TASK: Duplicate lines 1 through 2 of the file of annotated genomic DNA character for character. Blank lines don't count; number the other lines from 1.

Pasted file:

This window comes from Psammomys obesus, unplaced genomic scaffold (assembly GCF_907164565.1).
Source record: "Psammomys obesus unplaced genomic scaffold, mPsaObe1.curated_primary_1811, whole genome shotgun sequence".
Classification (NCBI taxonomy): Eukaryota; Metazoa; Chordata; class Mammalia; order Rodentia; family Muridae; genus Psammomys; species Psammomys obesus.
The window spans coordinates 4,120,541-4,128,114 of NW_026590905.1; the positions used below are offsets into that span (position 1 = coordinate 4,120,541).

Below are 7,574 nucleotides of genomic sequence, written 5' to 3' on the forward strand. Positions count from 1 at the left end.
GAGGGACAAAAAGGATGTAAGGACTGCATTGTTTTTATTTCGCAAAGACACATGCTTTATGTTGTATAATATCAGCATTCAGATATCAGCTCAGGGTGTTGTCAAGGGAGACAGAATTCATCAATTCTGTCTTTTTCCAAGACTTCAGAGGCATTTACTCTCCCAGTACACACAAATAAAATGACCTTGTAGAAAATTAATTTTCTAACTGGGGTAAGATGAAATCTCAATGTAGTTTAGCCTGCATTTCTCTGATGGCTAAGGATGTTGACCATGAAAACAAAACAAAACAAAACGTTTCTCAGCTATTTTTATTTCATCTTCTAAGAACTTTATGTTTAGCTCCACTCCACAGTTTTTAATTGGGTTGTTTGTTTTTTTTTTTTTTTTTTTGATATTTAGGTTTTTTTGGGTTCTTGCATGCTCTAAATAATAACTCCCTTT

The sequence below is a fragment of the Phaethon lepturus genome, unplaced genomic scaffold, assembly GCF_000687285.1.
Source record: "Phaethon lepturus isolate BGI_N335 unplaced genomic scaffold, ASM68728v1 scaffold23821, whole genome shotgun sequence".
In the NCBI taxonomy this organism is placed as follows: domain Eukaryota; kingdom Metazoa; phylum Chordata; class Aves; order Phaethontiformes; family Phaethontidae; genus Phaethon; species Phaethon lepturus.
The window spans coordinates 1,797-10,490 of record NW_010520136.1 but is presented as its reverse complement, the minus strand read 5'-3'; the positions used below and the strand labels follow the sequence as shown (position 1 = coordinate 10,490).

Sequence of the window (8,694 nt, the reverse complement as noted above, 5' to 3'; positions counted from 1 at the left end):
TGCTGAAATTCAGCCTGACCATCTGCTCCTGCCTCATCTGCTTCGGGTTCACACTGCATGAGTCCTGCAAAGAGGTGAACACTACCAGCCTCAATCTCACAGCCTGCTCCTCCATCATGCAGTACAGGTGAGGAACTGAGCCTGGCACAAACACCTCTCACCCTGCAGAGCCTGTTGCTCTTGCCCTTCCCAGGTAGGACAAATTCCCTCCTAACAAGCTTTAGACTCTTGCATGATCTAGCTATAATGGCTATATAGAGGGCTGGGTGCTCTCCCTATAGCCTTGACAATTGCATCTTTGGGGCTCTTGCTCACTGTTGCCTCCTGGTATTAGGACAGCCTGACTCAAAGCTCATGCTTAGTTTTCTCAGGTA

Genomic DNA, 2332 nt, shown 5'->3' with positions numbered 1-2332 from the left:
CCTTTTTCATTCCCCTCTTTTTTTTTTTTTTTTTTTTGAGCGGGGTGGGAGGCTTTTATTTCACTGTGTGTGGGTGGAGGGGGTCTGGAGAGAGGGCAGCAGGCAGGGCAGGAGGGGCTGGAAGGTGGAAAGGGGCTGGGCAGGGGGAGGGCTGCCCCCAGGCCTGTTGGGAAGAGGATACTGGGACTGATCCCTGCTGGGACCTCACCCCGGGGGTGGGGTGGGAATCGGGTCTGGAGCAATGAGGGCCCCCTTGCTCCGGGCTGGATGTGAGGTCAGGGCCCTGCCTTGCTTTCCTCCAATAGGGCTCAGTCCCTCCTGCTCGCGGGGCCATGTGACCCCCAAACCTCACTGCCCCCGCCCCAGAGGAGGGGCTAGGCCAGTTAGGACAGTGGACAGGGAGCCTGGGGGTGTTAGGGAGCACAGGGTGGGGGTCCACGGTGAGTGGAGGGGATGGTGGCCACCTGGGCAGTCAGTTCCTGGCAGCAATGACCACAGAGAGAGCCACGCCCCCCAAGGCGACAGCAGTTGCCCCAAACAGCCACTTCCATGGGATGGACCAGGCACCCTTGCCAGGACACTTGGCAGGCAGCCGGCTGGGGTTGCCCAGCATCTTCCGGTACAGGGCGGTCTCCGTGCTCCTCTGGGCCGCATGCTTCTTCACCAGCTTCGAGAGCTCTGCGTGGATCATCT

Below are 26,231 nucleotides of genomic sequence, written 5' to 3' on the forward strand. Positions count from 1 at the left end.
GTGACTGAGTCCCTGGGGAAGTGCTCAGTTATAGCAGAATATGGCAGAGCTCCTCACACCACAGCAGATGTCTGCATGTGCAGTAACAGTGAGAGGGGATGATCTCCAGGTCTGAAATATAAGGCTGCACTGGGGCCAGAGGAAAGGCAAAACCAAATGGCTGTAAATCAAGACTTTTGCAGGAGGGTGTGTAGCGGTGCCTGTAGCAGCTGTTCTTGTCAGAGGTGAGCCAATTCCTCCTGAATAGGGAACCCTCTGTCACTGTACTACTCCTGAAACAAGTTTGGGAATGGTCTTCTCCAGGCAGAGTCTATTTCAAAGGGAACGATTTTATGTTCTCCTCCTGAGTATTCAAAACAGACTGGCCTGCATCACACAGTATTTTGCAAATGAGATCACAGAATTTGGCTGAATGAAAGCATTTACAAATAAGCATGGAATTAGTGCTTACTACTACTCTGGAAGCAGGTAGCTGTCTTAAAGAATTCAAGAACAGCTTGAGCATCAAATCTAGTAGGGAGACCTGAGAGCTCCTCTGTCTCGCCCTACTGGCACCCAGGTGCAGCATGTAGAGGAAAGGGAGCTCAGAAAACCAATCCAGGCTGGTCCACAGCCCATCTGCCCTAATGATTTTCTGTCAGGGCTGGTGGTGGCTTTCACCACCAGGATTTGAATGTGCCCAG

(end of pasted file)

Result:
This window comes from Psammomys obesus, unplaced genomic scaffold (assembly GCF_907164565.1).
Source record: "Psammomys obesus unplaced genomic scaffold, mPsaObe1.curated_primary_1811, whole genome shotgun sequence".